- Ariel Bond/Daily
By Kyle Swanson, Daily News Editor
Published April 19, 2010
Today, the Daily is previewing a new continuing series entitled "Executive Conversations," a set of features based on extended sit-down interviews with some of the University's administrators. These conversations will give readers an inside look at the personalities and lives of those in the University's highest offices, who make decisions that impact the lives of everyone on campus.
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Tucked away on the seventh floor of the Medical Science I Building, the University’s Executive Vice President for Medical Affairs Ora Pescovitz has truly made her office a reflection of who she is.
There aren’t any degrees or certificates on her walls and most of the awards she has won sit silently in a file cabinet in a nearby closet. However, there is one award that receives much more attention. It is an award so meaningful that Pescovitz keeps it directly behind her computer, just an arm’s reach away.
However, the award itself isn’t anything spectacular. With a broken base, it can’t even stand up properly. And so it sits on the windowsill, going unnoticed by most, despite its large inscription.
Given to her when she received a named department chair in 1998, the award is made completely of glass with one simple message on the large vertical panel: “Tikkun Olam.”
The Jewish principle basically means to repair or mend the world, Pescovitz explains as she holds up the broken base and inscription. And it’s a principle that Pescovitz says “is applicable to everything we do.”
“I think people have to go about their work with a sense of purpose and I want people to have that feeling that we’re here to make a contribution,” Pescovitz explains.
“In some way, you have to feel that your job is to help make the world a better place,” Pescovitz adds. “It doesn’t have to be the same way that I think you have to do it, but you have to feel that. Finding that is important.”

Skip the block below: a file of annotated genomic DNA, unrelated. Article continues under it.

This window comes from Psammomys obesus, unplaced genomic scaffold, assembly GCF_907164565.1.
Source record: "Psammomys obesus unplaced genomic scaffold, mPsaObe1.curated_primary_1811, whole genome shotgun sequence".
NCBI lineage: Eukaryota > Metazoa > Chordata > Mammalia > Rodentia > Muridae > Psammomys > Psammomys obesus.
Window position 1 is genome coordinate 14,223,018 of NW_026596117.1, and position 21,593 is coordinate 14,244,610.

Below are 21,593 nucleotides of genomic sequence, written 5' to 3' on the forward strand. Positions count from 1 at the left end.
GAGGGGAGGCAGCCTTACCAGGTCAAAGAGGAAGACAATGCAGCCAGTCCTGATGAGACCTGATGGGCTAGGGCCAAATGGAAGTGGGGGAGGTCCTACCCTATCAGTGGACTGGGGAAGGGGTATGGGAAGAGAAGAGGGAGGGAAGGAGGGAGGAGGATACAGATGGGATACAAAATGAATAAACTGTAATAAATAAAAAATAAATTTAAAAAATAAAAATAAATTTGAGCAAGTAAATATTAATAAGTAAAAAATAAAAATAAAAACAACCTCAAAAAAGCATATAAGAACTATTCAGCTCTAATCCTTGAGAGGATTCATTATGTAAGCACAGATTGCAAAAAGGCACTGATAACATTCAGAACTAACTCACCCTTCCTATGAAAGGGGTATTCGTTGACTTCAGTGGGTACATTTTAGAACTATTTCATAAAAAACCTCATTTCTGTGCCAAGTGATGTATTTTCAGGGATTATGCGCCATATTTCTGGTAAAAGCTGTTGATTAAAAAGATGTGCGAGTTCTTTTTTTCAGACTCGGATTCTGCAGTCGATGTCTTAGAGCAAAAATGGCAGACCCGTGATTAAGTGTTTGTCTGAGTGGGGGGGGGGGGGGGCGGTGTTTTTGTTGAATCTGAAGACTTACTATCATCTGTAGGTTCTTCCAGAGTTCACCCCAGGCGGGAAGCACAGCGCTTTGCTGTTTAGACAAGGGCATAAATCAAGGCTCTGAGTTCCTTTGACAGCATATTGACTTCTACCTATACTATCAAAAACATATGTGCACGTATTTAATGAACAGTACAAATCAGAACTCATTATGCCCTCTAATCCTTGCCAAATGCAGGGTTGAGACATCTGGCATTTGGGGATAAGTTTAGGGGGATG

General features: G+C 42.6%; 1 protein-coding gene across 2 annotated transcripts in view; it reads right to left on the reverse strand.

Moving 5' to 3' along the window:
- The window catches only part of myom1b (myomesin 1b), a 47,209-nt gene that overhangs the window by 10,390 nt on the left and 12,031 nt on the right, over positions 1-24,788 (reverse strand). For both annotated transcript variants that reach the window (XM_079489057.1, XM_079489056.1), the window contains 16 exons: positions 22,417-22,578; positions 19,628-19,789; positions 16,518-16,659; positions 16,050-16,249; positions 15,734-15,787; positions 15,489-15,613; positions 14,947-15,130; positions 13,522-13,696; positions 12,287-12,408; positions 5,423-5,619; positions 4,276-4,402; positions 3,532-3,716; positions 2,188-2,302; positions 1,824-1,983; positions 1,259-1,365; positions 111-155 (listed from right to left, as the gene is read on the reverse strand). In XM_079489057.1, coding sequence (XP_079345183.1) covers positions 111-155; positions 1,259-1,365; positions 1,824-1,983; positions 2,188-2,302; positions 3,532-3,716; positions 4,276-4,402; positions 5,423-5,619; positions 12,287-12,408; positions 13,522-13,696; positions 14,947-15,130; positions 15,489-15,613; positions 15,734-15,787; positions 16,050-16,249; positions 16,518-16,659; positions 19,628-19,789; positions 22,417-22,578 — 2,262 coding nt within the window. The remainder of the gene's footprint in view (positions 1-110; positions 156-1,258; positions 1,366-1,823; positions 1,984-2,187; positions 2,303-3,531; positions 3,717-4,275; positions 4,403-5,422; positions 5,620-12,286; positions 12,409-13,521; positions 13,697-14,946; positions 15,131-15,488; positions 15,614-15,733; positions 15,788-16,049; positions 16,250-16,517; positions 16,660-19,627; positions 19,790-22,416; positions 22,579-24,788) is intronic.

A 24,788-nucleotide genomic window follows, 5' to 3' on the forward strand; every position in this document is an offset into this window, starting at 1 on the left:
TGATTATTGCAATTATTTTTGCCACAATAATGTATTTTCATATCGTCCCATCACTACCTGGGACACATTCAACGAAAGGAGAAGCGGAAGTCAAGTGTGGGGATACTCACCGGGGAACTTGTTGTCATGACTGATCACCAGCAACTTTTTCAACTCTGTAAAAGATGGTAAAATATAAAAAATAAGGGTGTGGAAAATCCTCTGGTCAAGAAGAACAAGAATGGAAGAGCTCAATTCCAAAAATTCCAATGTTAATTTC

And Ora Pescovitz has certainly found that.
Shaking Things Up: An Ambitious Goal
Responsible for approximately 20,000 employees and a $1.9 billion annual operating budget, it’s no understatement that Pescovitz is one of the most powerful people at the University and has nearly unrestricted authority over the University of Michigan Health System.
In the chain of command, Pescovitz ranks at the same level as the University’s Provost Teresa Sullivan and the University’s Chief Financial Officer Timothy Slottow — all three of whom report directly to University President Mary Sue Coleman.
And though she’s been in her post for less than a year, having joined the University last May, Pescovitz has big plans to make the University’s Health System the best in the nation.
Raising the bar at a health system already recognized as one of the top 15 in the nation is obviously a tall order. Despite the daunting nature of this challenge, its something that Pescovitz says she’s determined to do.
“I’m too young and too energetic — not that young to you — to come to a place like this in a job like this to be a caretaker,” Pescovitz explained. “It’s a great place and I came because it was a great place, but I didn’t come to keep it static.”
Through a series of strategic planning meetings with many of her direct reports, Pescovitz has refined her vision.
“I am the kind of person who always seeks to raise the bar and I always like to look for the next challenge for the institution, so I have set a challenge for the health system,” Pescovitz said.
Specifically, Pescovitz is determined to make the University Health System the best in the nation in four categories — health, health care reform, biomedical innovation and the educational quality provided by the Medical School and the School of Nursing.